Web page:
When she looked down she saw it was so. “All right, what is this? Am I dreaming?”

“In a way you are.”

“In what way? Am I asleep?”

“Asleep, yes, but not in the way you’re used to.”

“Can you please tell me where I am?”

“First things first. Tell me your full name.”

“Leatrice Geneva Fitch.”

“And in what year were you born?”

“Nineteen hundred.”

“What year is it now?”


“That makes you twelve years old.”


“You will always be twelve years old now. The year, for you, will always be nineteen-twelve.”

“What are you talking about?”

“My dear, haven’t you figured it out yet?”

“Figured what out?”

“You’ve made the transition that we all must make.”

“What transition? What is this place?”

“You have passed from one realm of existence to another, from the physical to the spiritual realm.”

“Are you saying I’m dead?”

“My dear, that word doesn’t mean anything here.”

“Well, am I?”

“If that’s the way you way you want to put it, then, yes, you are. Dead.”

Leatrice let out a breath, mostly to reassure herself that she could still breathe and said, matter-0f-factly, “I don’t like this place. I want to go home.”

“This is your home now.”

“What happened, anyway?” she asked, fighting back tears. “I don’t remember being sick.”

“You weren’t sick. It was very sudden. You got in the way of the streetcar downtown. The conductor rang his bell, but for some reason you didn’t get out of the way.”

“Funny thing, I don’t remember.”

“No, we never do.”

“And who are you, if I may be so bold? You look something like my mother.”

“I’m your mother’s grandmother, your great-grandmother. I’ve been here since long before you were born.”

“Here? Where?

“The family crypt.”


“Yes, you’re in the family crypt, in the cemetery, surrounded by all those who went before.”

“Oh, no! That can’t it be!”

“Why can’t it be?”

“I’ve seen the family crypt and I don’t like it.”

“You’ve only seen it from the outside.”

“Yes, and it’s scary. It seems to me that, once you’re on the inside, you’ll never get out again.”

“Well, now you’re on the inside so you’ll know firsthand, won’t you?”

Leatrice let loose with the tears she had been trying to restrain. “I don’t like this place and I want to go home! Where are my mother and father? I want to see them.”

“Where do you think they are? They’re still alive. They’re where they’ve always been.”

“Will I ever see them again?”

“More than likely you will, but who can say for sure?”

“But I have cats. What will happen to my cats now that I’m no longer at home to take care of them?”

“Your brother will take care of them. They’re his cats now.”

“Will they come here to me when they die?”

“You’ll find out in time,” great-grandmother said.

There was a lapse then, a darkness, as of a veil being drawn. When this nothingness ended (and who knows how long it might have lasted because in this place there is no time?) great-grandmother was leading Leatrice by the hand, inviting her to meet the “others.”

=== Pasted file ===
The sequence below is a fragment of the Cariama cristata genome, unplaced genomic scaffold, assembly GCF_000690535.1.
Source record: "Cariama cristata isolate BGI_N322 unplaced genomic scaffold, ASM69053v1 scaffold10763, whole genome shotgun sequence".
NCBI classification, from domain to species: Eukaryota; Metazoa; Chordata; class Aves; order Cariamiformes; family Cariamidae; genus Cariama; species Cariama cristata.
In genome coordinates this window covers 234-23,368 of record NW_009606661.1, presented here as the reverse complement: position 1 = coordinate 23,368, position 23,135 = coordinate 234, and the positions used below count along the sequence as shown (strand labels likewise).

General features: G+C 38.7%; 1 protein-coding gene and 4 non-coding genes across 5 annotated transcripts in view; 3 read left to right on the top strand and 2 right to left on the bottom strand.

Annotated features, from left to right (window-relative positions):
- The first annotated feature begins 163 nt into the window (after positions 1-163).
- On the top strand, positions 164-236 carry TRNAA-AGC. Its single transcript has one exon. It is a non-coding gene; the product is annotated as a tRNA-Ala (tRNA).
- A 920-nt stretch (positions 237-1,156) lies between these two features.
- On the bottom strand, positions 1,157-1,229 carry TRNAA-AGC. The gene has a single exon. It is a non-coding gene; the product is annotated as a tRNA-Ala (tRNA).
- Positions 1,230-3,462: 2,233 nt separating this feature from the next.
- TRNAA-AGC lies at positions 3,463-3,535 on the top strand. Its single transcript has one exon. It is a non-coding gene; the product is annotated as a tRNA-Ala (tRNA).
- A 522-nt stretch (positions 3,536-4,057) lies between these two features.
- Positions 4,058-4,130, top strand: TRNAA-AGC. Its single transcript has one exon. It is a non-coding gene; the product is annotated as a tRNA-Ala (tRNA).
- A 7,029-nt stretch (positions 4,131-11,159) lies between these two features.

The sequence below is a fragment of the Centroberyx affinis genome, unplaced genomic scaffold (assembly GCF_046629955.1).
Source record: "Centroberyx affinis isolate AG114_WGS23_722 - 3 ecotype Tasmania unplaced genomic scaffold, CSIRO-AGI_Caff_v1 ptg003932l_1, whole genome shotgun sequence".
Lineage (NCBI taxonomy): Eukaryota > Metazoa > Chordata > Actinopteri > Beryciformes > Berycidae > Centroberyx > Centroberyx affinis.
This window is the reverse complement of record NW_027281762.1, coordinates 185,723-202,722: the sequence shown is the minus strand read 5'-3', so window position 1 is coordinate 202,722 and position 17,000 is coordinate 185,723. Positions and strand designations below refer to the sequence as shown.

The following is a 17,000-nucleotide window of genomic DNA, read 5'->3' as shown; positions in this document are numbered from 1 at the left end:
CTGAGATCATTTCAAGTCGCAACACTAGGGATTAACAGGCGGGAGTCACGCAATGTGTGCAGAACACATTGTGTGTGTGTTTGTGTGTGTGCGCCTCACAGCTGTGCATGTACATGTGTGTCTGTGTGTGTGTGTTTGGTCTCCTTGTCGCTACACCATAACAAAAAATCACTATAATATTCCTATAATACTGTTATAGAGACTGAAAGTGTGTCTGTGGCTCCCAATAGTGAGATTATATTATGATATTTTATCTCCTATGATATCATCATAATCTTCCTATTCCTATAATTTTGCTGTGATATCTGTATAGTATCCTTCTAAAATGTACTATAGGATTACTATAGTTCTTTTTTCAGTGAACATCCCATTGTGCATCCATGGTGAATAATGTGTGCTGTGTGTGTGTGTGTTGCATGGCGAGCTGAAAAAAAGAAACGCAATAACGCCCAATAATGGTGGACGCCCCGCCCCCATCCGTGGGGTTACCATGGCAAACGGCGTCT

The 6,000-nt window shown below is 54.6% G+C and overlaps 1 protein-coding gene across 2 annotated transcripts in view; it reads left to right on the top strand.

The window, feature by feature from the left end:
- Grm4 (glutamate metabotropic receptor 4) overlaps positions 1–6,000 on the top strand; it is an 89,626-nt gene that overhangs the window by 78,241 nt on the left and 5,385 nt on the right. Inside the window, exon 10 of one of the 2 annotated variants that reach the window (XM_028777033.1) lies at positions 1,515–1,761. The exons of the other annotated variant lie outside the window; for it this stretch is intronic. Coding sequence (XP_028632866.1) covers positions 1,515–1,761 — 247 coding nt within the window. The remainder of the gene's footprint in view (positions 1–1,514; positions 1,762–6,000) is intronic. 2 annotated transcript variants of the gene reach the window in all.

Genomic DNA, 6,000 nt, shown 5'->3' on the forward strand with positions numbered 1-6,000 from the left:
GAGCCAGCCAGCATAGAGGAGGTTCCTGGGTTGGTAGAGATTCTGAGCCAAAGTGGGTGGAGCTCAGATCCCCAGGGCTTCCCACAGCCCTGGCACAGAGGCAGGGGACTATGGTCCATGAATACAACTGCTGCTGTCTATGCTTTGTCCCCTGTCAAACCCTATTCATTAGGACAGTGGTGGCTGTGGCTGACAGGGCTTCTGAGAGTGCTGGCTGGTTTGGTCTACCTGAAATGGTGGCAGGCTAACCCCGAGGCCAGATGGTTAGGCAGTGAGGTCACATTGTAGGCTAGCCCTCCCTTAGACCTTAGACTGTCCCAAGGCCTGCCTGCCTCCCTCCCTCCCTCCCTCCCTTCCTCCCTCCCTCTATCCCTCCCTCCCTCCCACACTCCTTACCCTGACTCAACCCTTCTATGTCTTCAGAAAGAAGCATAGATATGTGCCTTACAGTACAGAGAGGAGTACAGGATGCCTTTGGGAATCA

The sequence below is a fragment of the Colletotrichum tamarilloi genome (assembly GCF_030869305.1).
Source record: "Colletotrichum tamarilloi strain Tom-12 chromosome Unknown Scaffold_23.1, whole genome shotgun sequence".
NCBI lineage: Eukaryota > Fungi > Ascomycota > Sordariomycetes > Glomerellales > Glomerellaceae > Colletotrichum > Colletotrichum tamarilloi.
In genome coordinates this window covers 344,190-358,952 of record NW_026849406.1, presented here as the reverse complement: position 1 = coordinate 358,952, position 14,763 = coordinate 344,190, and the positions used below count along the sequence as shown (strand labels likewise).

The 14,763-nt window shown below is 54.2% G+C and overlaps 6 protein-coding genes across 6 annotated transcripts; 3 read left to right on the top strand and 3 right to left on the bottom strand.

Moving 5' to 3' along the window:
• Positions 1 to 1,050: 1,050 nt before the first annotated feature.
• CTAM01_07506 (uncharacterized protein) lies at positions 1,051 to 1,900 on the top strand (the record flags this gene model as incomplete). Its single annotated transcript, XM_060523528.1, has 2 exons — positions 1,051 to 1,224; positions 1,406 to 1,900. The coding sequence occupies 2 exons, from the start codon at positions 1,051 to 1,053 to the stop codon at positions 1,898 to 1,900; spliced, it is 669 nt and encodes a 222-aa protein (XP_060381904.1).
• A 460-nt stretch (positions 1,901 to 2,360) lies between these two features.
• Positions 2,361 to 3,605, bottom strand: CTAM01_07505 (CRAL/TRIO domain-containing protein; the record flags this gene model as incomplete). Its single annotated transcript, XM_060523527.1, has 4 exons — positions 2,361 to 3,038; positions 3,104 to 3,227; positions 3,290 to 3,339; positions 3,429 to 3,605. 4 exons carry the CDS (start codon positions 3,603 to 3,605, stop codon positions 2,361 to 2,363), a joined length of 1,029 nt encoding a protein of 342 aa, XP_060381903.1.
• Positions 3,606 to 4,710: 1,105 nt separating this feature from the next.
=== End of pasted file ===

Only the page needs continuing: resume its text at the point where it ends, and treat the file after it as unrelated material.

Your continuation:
Cousins Parry and Lomax, twins, were ten at the time they came to the family crypt. (They went over a waterfall in a rowboat and drowned on a summer’s day.) They looked at Leatrice with curiosity. She knew from their manner that they were shy of her and didn’t know what to say.

Great-grandfather was tall and broad, wearing a dress suit, with the elaborate mustache and side whiskers fashionable at the time of his passing. (He was the one who built the family crypt so he could have his family all together in one place.) He smiled at Leatrice and patted her on the head and then he was gone.

Uncle Evan, great-grandfather’s son, was handsome in his military uniform. He entered the spirit realm in Cuba when a bullet struck him in the neck during the Spanish-American War. He smiled at Leatrice and winked and touched her on the shoulder.

Aunt Ursula was a tall, thin woman with a sad face. She carried her three-month old son, George, in her arms. George entered the spirit world over thirty years before aunt Ursula. Since Aunt Ursula arrived, she had held baby George in her arms and refused to part with him. They would be together forever and forever.

And then there was aunt Zel, great-grandfather’s sister. She was a formidable woman, coiffed and bejeweled. By her side always was her husband, Little Otis. (People called him Little Otis to distinguish him from his father, Big Otis.) He was eight inches shorter than aunt Zel, with one arm missing. (He lost his arm not on the field of battle but from the bite of a skunk.)

Uncle Jordan was dressed in an expensive dress suit, with diamond stickpin and silk cravat. He kissed Leatrice on each cheek and then he was gone. He avoided being around the other family members for very long because they were contemptuous of him. In life, he had enjoyed himself a little too much, spent more money than he had a right to spend and died, deeply in debt, in young middle age of alcoholism.

Cousin Phillip’s appendix burst when he was only thirty-two. Immediately after he entered the spirit world, his young wife married a man she hardly knew named Milt Clausen. Odette was not in the family crypt and never would be. Cousin Phillip had renounced all women, bitter than his lovely young Odette had not honored his memory by staying a widow.

Cousin Gilbert was sixteen when he entered the spirit world as the result of a crushed larynx that he sustained in an impromptu game of keep-it-away with some of his friends. Leatrice immediately saw cousin Gilbert as a kindred spirit. The glow in his chest was a little brighter than anybody else’s. When he touched her hand, she felt a kind of connection with him that she hadn’t felt with any of the others.